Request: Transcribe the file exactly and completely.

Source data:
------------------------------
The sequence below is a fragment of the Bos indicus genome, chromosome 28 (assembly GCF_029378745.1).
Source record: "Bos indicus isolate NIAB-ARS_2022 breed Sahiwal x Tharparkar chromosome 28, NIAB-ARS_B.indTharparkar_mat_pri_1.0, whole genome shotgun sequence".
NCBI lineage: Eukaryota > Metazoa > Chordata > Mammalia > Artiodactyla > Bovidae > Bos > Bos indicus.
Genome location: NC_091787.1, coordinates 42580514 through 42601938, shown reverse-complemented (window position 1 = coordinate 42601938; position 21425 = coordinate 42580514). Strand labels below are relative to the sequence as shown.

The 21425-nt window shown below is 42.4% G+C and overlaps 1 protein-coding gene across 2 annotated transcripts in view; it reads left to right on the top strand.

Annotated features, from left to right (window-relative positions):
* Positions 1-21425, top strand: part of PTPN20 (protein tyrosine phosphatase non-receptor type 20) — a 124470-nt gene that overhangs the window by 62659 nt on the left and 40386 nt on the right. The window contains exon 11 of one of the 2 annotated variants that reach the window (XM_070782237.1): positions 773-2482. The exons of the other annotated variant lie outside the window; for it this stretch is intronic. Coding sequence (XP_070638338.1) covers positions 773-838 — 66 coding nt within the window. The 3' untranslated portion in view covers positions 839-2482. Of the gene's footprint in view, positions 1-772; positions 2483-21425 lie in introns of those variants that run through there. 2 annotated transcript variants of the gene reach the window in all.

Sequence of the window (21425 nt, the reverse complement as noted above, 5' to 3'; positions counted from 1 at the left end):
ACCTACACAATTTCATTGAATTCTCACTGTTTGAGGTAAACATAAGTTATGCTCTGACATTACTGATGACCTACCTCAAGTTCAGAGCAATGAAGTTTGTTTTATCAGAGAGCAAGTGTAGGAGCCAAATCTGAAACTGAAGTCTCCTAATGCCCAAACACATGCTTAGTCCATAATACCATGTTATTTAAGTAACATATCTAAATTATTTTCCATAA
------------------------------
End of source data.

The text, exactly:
The sequence below is a fragment of the Bos indicus genome, chromosome 28 (assembly GCF_029378745.1).
Source record: "Bos indicus isolate NIAB-ARS_2022 breed Sahiwal x Tharparkar chromosome 28, NIAB-ARS_B.indTharparkar_mat_pri_1.0, whole genome shotgun sequence".
NCBI lineage: Eukaryota > Metazoa > Chordata > Mammalia > Artiodactyla > Bovidae > Bos > Bos indicus.
Genome location: NC_091787.1, coordinates 42580514 through 42601938, shown reverse-complemented (window position 1 = coordinate 42601938; position 21425 = coordinate 42580514). Strand labels below are relative to the sequence as shown.

The 21425-nt window shown below is 42.4% G+C and overlaps 1 protein-coding gene across 2 annotated transcripts in view; it reads left to right on the top strand.

Annotated features, from left to right (window-relative positions):
* Positions 1-21425, top strand: part of PTPN20 (protein tyrosine phosphatase non-receptor type 20) — a 124470-nt gene that overhangs the window by 62659 nt on the left and 40386 nt on the right. The window contains exon 11 of one of the 2 annotated variants that reach the window (XM_070782237.1): positions 773-2482. The exons of the other annotated variant lie outside the window; for it this stretch is intronic. Coding sequence (XP_070638338.1) covers positions 773-838 — 66 coding nt within the window. The 3' untranslated portion in view covers positions 839-2482. Of the gene's footprint in view, positions 1-772; positions 2483-21425 lie in introns of those variants that run through there. 2 annotated transcript variants of the gene reach the window in all.

Sequence of the window (21425 nt, the reverse complement as noted above, 5' to 3'; positions counted from 1 at the left end):
ACCTACACAATTTCATTGAATTCTCACTGTTTGAGGTAAACATAAGTTATGCTCTGACATTACTGATGACCTACCTCAAGTTCAGAGCAATGAAGTTTGTTTTATCAGAGAGCAAGTGTAGGAGCCAAATCTGAAACTGAAGTCTCCTAATGCCCAAACACATGCTTAGTCCATAATACCATGTTATTTAAGTAACATATCTAAATTATTTTCCATAA